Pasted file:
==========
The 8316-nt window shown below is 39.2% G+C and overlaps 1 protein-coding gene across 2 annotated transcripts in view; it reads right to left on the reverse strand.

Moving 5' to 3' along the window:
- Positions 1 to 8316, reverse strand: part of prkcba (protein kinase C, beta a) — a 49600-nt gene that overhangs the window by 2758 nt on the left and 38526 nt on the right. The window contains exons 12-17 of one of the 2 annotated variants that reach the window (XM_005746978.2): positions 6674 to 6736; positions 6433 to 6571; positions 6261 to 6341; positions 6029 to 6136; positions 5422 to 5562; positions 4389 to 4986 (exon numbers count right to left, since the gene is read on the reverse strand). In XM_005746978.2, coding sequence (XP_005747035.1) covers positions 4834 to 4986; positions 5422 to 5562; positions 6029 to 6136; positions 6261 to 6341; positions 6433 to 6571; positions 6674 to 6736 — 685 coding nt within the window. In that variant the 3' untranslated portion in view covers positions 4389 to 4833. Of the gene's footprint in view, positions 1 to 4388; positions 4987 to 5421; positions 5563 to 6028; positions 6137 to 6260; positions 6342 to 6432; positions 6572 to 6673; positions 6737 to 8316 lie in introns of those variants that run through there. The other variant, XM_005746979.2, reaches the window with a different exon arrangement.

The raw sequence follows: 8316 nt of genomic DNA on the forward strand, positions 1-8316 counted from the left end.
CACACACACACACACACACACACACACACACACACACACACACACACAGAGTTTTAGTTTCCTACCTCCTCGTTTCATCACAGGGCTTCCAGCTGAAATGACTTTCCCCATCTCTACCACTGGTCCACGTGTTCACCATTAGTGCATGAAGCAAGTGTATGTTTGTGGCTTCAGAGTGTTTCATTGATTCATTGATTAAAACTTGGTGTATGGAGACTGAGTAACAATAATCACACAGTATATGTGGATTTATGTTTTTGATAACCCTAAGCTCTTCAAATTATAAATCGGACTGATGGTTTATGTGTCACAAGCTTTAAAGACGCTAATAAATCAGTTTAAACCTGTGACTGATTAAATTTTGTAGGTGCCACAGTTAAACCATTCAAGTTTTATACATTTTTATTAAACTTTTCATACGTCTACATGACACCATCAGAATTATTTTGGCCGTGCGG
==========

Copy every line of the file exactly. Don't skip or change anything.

The 8316-nt window shown below is 39.2% G+C and overlaps 1 protein-coding gene across 2 annotated transcripts in view; it reads right to left on the reverse strand.

Moving 5' to 3' along the window:
- Positions 1 to 8316, reverse strand: part of prkcba (protein kinase C, beta a) — a 49600-nt gene that overhangs the window by 2758 nt on the left and 38526 nt on the right. The window contains exons 12-17 of one of the 2 annotated variants that reach the window (XM_005746978.2): positions 6674 to 6736; positions 6433 to 6571; positions 6261 to 6341; positions 6029 to 6136; positions 5422 to 5562; positions 4389 to 4986 (exon numbers count right to left, since the gene is read on the reverse strand). In XM_005746978.2, coding sequence (XP_005747035.1) covers positions 4834 to 4986; positions 5422 to 5562; positions 6029 to 6136; positions 6261 to 6341; positions 6433 to 6571; positions 6674 to 6736 — 685 coding nt within the window. In that variant the 3' untranslated portion in view covers positions 4389 to 4833. Of the gene's footprint in view, positions 1 to 4388; positions 4987 to 5421; positions 5563 to 6028; positions 6137 to 6260; positions 6342 to 6432; positions 6572 to 6673; positions 6737 to 8316 lie in introns of those variants that run through there. The other variant, XM_005746979.2, reaches the window with a different exon arrangement.

The raw sequence follows: 8316 nt of genomic DNA on the forward strand, positions 1-8316 counted from the left end.
CACACACACACACACACACACACACACACACACACACACACACACACAGAGTTTTAGTTTCCTACCTCCTCGTTTCATCACAGGGCTTCCAGCTGAAATGACTTTCCCCATCTCTACCACTGGTCCACGTGTTCACCATTAGTGCATGAAGCAAGTGTATGTTTGTGGCTTCAGAGTGTTTCATTGATTCATTGATTAAAACTTGGTGTATGGAGACTGAGTAACAATAATCACACAGTATATGTGGATTTATGTTTTTGATAACCCTAAGCTCTTCAAATTATAAATCGGACTGATGGTTTATGTGTCACAAGCTTTAAAGACGCTAATAAATCAGTTTAAACCTGTGACTGATTAAATTTTGTAGGTGCCACAGTTAAACCATTCAAGTTTTATACATTTTTATTAAACTTTTCATACGTCTACATGACACCATCAGAATTATTTTGGCCGTGCGG